Man and woman sleeping

Sleep Apnea & Heart Health

Linking Sleep Apnea, Heart Disease, and Stroke

While snoring can be annoying, it’s not detrimental to a person’s health. However, if the snorer’s breathing continuously stops for brief periods during the night, it can lead to cardiovascular problems.

Sleep apnea is a disorder where the person’s breath pauses multiple times per hour of sleep. These episodes wake the person, leaving them gasping for air. The condition can reduce blood oxygen levels and is associated with high blood pressure, arrhythmia (fluttering heartbeat), stroke, and heart failure.

In the United States, heart failure is the leading cause of death — with stroke following closely behind on that list. If you suffer from high blood pressure, you’re at serious risk for both.

Poor Sleep Damages the Heart

According to researchers from Harvard Health Publishing, patients with untreated sleep apnea increase the likelihood of dying from heart disease by up to five times.

OSA (obstructive sleep apnea) is the most common form of sleep apnea and occurs when the upper airway collapses, restricting airflow to the lungs during sleep. When this happens, your body releases a stress hormone called epinephrine (also known as adrenaline) — after multiple episodes, these hormones can cause your blood pressure to rise and contribute to other heart problems.

Obesity or being overweight is a risk factor for OSA because it can cause an excess of tissue in the throat. The more tissue, the better chance the throat will collapse, and a sleep apnea episode will occur. Fortunately, Dr. Simmons offers multiple treatments to help control your sleep apnea.

A tired middle aged woman sitting at a table with a coffee cup and cellphone in front of her

Available Treatments

When you visit the Encino Center for Sleep & TMJ Disorders, Dr. Simmons can help solve any issue that you have. He’s uniquely qualified to help you find the correct diagnosis and effective treatment that you deserve.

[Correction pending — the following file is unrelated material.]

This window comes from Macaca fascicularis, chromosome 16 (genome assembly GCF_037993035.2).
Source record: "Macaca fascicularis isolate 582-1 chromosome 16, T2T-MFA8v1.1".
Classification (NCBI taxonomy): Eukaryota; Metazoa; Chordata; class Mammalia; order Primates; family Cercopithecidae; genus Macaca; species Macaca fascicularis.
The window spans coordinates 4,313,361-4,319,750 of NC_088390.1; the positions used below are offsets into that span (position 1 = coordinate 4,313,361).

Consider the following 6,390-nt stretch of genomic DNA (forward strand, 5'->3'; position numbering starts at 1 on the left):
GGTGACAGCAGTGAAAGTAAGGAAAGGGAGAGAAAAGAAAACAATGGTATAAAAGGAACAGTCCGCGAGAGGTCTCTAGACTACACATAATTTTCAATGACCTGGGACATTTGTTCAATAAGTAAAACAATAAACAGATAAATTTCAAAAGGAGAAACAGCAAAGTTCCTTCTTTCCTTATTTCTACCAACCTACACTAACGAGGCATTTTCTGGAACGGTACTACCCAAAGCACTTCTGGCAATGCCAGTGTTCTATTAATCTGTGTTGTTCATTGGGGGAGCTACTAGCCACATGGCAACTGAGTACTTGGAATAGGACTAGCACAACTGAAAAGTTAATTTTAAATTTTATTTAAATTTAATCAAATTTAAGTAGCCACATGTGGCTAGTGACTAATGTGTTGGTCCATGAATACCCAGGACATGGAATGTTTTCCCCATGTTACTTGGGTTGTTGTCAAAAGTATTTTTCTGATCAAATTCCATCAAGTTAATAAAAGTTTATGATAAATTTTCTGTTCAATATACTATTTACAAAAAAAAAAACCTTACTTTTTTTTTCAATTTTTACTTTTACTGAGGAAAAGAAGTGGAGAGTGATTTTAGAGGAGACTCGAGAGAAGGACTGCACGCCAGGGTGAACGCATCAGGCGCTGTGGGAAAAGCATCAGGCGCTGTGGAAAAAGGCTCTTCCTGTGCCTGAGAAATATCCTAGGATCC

Before formal treatment, you can decrease the risk of developing sleep apnea and heart problems by exercising. Over 45% of obese Americans also have sleep apnea, and as we mentioned before, all of these conditions are connected — gaining control of your weight can make a significant impact on your quality of sleep and heart health.

Dr. Simmons offers multiple forms of treatment to help you avoid sleep apnea episodes at night, and thus avoid high blood pressure and heart disease. The most common treatment is a machine that pumps air down your airway so that it doesn’t collapse — this is called a CPAP (continuous positive airflow pressure).

Many of our patients struggle using their CPAP because it can be restrictive and loud. In this case, we might recommend an oral appliance. Dr. Simmons will customize a device that looks like a sports mouthguard, but instead of protecting your smile from trauma, it’s designed to shift your jaw forward, allowing air to travel freely. No matter which treatment you choose, you can improve heart function and lower the risk of cardiovascular complications by treating your OSA.